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Real and complex behaviour of the base change function (was: The "cheta" function)
#28
(08/17/2009, 05:26 PM)jaydfox Wrote:
(08/17/2009, 04:01 PM)sheldonison Wrote: I wanted to step back to the base conversion equation, in the strip where varies from 4.38 to 5.02, which would correspond more or less to sexp_e=0 to 1. The hope was to extend such a strip to the complex plane. I wanted to share a few observations about the singularities in this strip, where z = . Here f(z)=1, which corresponds to sexp_e(0).
Just a quick observation, to make sure we are speaking of the same thing. When converting from base eta to base e, I find that 5.0179 goes to 0, not 1, and which corresponds with sexp(-1), not sexp(0).

I get confused sometimes when I work with exp(z)-1 instead of actually working with the iterations of eta^z, and sometimes I forget to switch properly between the two. Perhaps you are making the same mistake? A quick sanity check in SAGE is:
Code:
eta = RR(e**(1/e));
print log(log(log(log(log(eta**(eta**(eta**(eta**(eta**5.0179)))))))));
You should get something like -0.000053416. I try to remember that 5.0179 goes to 0, and 6.3344 goes to 1, and then always double check my results inside my iterating functions. If not, it's usually because I am still working in a logarithmic or double logarithmic system.

It's a moot point, for the most part, because it's a trivial shift in the sexp function, but I wanted to make sure it got caught early before you start getting results that don't match mine, and we can't figure out why!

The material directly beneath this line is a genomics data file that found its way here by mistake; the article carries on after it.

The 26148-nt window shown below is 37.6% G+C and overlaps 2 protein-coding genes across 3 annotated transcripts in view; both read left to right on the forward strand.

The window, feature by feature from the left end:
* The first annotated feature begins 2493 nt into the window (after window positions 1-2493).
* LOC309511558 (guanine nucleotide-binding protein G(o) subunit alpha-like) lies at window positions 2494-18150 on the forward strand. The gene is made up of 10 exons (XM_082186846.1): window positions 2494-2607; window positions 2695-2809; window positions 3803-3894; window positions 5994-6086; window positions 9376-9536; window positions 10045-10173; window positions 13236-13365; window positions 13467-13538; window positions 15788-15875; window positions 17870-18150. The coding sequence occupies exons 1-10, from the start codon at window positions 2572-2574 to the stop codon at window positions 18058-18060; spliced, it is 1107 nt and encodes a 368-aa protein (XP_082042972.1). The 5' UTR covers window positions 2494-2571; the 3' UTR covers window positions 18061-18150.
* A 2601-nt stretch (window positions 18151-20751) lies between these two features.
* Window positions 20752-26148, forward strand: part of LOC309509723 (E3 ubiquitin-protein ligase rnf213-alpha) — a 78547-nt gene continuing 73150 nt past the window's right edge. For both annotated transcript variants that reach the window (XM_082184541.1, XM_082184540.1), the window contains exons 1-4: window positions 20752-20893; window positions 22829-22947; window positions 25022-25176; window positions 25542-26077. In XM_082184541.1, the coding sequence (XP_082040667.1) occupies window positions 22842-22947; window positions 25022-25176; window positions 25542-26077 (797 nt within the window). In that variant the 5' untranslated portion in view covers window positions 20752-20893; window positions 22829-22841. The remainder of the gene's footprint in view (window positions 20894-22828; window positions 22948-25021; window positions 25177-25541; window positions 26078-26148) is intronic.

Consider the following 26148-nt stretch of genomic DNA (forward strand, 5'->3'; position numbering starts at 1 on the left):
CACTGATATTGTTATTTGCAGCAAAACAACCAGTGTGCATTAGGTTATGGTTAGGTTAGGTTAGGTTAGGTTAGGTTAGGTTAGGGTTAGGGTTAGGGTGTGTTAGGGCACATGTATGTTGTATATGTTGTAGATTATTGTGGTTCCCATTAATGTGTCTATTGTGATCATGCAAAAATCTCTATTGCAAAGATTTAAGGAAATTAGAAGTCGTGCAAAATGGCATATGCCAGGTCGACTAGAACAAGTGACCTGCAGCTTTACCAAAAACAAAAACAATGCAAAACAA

Yes, 5.0179 goes to zero, my mistake, and the strip of interest is 5.0179 to 6.3344. I'm trying to formulating a theory that the singularities go along with a change in the windings, where the windings suddenly increment, so it wouldn't be possible to smooth out the singularity. It seems that the graphs are smooth if a real zero crossing corresponds to an imaginary maximal with a phase of 2*(n+1)*e*pi, then the graph will be smooth, whereas if it corresponds to an imaginary maximum with a phase of 2*n*e*pi, then there will be a singularity nearby. So far I haven't gotten to demonstrating this with the real cheta function, or with the critical strip. I'm on vacation, plus my brain operates slowly when contemplating cheta and base conversions....
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Messages In This Thread
RE: Real and complex behaviour of the base change function (was: The "cheta" function - by sheldonison - 08/18/2009, 04:37 AM

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